Ah Iceland. The land of hot springs, lava fields, volcanos and metal bands with names that have so very many accent marks. While the Icelandic language is painfully complicated to learn for outsiders, the international language of heavy metal makes the music of the nation much easier to appreciate. One of many talented bands that's put this devastatingly cold island nation on the metal map is Helfró. This black metal ensemble is back with their powerful sophomore release entitled Tálgröf.
Tálgröf, according to Helfró, is a record that is inspired by the dark manifestations of the human mind. It certainly sounds like it, with its intense and dark rhythmic passages. But it also contains more somber sections that provide a piercing introspection on life's existence. This type of dark contemplation is entirely apparent in the frigid and distant "Ildi Óhreins Anda." This song, the band explains, is about lying, manipulation and the harmdoing that comes with those aforementioned activities.
Listen to the brooding tremolo as the track begins only to yield to a filth-inspired verse that features layered vocals covered in just the perfect amount of grime. It's a powerful track with some downright mesmerizing Helfró drumming by Ragnar Sverrisson (who puts on a freakin' clinic on this record btw). A near perfect song that is recorded brilliantly.
Equally impressive is the cut that was featured as the record's lead single, "Fláráð Fræði." I have no idea how to even attempt to pronounce the title of the song but I simply don't care. Simon Thorolfsson's guitars do much of the speaking here in a manner that immediately grabs hold. This particular track, like many on this new record, has a significant amount of death metal influence in both the sonics and the rhythms, making this new record a bit of a departure from Helfró's debut. In this respect Tálgröf is more akin to a band like Norway's Zyklon than anything that's pure black metal. This song comes with a beautifully directed video by Guilherme Henriques.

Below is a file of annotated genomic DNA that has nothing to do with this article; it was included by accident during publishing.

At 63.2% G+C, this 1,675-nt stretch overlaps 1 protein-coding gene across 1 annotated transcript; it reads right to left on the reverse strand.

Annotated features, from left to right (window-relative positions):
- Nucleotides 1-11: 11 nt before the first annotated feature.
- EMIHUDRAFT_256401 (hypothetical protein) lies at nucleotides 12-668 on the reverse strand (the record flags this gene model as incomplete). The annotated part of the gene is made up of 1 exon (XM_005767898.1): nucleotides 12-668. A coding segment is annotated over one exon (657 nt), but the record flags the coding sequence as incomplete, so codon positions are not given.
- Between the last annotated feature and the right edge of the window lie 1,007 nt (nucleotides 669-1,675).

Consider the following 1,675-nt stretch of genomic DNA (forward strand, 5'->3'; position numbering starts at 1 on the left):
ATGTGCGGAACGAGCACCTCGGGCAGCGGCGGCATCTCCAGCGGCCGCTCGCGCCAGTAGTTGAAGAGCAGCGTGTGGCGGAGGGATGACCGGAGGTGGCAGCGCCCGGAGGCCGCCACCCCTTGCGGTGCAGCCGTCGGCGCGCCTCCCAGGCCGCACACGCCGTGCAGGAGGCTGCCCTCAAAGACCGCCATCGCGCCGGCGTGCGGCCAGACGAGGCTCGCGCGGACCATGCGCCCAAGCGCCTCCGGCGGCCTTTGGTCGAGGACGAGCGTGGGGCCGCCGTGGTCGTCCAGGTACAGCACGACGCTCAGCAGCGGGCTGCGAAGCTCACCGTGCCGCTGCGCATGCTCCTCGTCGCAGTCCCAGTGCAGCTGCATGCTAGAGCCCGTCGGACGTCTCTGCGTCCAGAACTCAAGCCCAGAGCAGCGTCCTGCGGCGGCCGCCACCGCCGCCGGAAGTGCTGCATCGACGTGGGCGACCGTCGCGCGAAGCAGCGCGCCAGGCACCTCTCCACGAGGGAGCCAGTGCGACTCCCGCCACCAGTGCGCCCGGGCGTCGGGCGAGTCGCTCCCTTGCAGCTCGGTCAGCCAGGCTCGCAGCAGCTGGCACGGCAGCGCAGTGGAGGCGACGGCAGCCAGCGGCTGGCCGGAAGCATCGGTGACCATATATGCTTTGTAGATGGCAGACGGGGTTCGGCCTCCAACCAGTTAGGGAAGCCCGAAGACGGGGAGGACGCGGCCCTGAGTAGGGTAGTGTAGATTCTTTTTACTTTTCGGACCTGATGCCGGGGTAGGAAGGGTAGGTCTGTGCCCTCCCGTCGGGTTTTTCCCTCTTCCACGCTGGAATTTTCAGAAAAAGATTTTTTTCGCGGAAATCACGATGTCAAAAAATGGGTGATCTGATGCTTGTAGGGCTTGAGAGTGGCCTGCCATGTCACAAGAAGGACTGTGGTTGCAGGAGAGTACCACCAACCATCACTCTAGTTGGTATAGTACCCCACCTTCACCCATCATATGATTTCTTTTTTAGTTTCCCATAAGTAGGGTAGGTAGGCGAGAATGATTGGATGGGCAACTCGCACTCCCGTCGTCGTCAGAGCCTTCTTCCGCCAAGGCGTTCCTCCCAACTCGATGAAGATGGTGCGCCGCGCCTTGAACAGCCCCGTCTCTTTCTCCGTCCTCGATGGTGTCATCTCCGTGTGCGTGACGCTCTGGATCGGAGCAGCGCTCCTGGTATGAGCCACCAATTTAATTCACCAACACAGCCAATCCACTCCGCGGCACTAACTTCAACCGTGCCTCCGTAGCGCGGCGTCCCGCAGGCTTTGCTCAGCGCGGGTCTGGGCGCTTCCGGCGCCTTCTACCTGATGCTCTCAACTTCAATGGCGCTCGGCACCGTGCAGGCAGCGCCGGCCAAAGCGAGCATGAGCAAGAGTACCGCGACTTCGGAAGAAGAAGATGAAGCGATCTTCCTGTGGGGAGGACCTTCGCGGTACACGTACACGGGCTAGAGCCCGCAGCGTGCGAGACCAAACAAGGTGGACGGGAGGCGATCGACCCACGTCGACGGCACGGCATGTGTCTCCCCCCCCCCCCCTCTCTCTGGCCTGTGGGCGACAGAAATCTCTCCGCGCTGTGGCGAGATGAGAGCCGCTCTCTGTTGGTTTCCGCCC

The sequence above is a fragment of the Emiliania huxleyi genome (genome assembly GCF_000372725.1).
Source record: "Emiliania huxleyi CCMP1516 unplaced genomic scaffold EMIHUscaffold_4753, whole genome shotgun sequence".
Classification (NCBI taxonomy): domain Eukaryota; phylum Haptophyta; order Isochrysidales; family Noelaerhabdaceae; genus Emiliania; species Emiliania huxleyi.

Even more death metal vibes can be found on "Traðkandi Blómin í Eigin Hjartagarði." This particular song showcases Helfró slowing things down just a touch and even adds a little tinge of industrial to add texture to the composition. This single is not quite at the level as the first two that were released, but it's still a solid cut nonetheless.
With nine short and punchy tracks from Helfró, this is a record for those who like their blackened death metal at a pretty fast clip. It's 35+ minutes of a barrage of killer riffs, crushing blast beats and even some melodies here and there. Certainly an ample amount of material here for many to love and it's just in time for the very beginnings of the winter season.